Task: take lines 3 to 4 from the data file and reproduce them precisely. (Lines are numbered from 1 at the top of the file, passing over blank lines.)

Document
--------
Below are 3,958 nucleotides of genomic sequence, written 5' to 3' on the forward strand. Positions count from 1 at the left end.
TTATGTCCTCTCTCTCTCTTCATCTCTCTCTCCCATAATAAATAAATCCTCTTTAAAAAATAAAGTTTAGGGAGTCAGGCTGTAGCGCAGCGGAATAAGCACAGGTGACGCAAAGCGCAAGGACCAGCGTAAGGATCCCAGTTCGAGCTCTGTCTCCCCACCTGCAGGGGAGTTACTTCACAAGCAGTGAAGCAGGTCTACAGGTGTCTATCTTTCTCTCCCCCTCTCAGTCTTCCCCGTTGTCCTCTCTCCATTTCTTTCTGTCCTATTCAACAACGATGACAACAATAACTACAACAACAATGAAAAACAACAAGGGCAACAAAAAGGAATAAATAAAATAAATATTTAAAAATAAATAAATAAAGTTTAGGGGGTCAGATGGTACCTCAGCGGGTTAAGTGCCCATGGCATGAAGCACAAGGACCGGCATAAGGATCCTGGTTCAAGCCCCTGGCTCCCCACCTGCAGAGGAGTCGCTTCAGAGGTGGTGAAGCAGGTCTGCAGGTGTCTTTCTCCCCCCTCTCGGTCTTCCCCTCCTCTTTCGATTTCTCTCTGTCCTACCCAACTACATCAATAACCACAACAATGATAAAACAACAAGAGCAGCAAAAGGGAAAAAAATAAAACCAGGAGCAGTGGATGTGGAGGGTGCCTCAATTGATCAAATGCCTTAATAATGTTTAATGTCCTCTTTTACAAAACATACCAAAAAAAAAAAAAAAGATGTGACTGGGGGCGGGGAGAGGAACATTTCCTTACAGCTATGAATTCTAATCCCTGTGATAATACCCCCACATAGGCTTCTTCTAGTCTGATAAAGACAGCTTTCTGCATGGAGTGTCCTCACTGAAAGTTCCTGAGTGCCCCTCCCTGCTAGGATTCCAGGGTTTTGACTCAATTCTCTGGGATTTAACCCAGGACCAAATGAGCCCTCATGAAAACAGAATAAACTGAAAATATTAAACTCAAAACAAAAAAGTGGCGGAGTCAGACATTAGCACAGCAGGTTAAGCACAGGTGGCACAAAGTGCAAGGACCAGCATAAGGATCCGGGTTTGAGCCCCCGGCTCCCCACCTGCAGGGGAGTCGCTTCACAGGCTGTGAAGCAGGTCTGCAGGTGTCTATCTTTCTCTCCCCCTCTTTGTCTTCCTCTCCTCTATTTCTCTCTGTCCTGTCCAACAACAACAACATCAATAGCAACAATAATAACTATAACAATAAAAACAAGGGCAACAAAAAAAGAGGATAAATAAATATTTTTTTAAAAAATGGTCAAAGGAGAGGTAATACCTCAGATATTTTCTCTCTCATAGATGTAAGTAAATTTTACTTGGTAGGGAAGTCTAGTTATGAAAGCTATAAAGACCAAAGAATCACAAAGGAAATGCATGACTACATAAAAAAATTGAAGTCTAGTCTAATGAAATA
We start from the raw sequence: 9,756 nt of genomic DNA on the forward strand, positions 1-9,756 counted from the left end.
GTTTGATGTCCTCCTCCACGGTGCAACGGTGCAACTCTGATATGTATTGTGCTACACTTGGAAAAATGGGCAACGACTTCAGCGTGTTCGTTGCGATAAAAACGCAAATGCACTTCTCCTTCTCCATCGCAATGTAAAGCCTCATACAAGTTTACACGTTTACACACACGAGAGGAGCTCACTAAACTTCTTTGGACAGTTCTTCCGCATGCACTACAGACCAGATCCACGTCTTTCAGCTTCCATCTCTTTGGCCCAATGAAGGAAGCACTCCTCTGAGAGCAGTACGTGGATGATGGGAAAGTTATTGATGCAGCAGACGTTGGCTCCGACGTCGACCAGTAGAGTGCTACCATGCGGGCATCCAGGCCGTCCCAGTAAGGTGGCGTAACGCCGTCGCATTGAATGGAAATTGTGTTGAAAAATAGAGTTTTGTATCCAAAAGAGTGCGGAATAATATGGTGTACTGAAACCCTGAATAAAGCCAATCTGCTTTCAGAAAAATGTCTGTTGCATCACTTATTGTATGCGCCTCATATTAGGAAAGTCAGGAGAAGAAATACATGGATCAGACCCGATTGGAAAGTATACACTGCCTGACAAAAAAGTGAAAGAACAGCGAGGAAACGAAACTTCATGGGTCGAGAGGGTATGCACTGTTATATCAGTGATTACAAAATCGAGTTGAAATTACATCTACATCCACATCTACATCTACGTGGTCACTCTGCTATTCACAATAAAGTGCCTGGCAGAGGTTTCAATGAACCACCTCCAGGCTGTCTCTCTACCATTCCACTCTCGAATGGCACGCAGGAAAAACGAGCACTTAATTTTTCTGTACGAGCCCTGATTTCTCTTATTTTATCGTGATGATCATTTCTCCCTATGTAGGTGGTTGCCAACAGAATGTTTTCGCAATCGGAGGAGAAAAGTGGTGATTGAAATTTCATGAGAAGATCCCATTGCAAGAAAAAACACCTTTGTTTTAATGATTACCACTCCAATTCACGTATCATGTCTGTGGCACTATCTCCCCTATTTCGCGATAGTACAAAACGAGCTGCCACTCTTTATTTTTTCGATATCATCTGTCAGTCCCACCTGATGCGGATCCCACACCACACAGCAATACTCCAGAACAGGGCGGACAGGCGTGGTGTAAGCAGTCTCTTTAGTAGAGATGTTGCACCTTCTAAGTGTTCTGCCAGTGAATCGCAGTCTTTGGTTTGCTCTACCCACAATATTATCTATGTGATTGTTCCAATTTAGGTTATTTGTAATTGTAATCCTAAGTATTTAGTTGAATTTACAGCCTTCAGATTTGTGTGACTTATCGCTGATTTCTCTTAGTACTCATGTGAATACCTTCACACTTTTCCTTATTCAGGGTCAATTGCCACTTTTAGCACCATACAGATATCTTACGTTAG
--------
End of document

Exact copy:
We start from the raw sequence: 9,756 nt of genomic DNA on the forward strand, positions 1-9,756 counted from the left end.
GTTTGATGTCCTCCTCCACGGTGCAACGGTGCAACTCTGATATGTATTGTGCTACACTTGGAAAAATGGGCAACGACTTCAGCGTGTTCGTTGCGATAAAAACGCAAATGCACTTCTCCTTCTCCATCGCAATGTAAAGCCTCATACAAGTTTACACGTTTACACACACGAGAGGAGCTCACTAAACTTCTTTGGACAGTTCTTCCGCATGCACTACAGACCAGATCCACGTCTTTCAGCTTCCATCTCTTTGGCCCAATGAAGGAAGCACTCCTCTGAGAGCAGTACGTGGATGATGGGAAAGTTATTGATGCAGCAGACGTTGGCTCCGACGTCGACCAGTAGAGTGCTACCATGCGGGCATCCAGGCCGTCCCAGTAAGGTGGCGTAACGCCGTCGCATTGAATGGAAATTGTGTTGAAAAATAGAGTTTTGTATCCAAAAGAGTGCGGAATAATATGGTGTACTGAAACCCTGAATAAAGCCAATCTGCTTTCAGAAAAATGTCTGTTGCATCACTTATTGTATGCGCCTCATATTAGGAAAGTCAGGAGAAGAAATACATGGATCAGACCCGATTGGAAAGTATACACTGCCTGACAAAAAAGTGAAAGAACAGCGAGGAAACGAAACTTCATGGGTCGAGAGGGTATGCACTGTTATATCAGTGATTACAAAATCGAGTTGAAATTACATCTACATCCACATCTACATCTACGTGGTCACTCTGCTATTCACAATAAAGTGCCTGGCAGAGGTTTCAATGAACCACCTCCAGGCTGTCTCTCTACCATTCCACTCTCGAATGGCACGCAGGAAAAACGAGCACTTAATTTTTCTGTACGAGCCCTGATTTCTCTTATTTTATCGTGATGATCATTTCTCCCTATGTAGGTGGTTGCCAACAGAATGTTTTCGCAATCGGAGGAGAAAAGTGGTGATTGAAATTTCATGAGAAGATCCCATTGCAAGAAAAAACACCTTTGTTTTAATGATTACCACTCCAATTCACGTATCATGTCTGTGGCACTATCTCCCCTATTTCGCGATAGTACAAAACGAGCTGCCACTCTTTATTTTTTCGATATCATCTGTCAGTCCCACCTGATGCGGATCCCACACCACACAGCAATACTCCAGAACAGGGCGGACAGGCGTGGTGTAAGCAGTCTCTTTAGTAGAGATGTTGCACCTTCTAAGTGTTCTGCCAGTGAATCGCAGTCTTTGGTTTGCTCTACCCACAATATTATCTATGTGATTGTTCCAATTTAGGTTATTTGTAATTGTAATCCTAAGTATTTAGTTGAATTTACAGCCTTCAGATTTGTGTGACTTATCGCTGATTTCTCTTAGTACTCATGTGAATACCTTCACACTTTTCCTTATTCAGGGTCAATTGCCACTTTTAGCACCATACAGATATCTTACGTTAG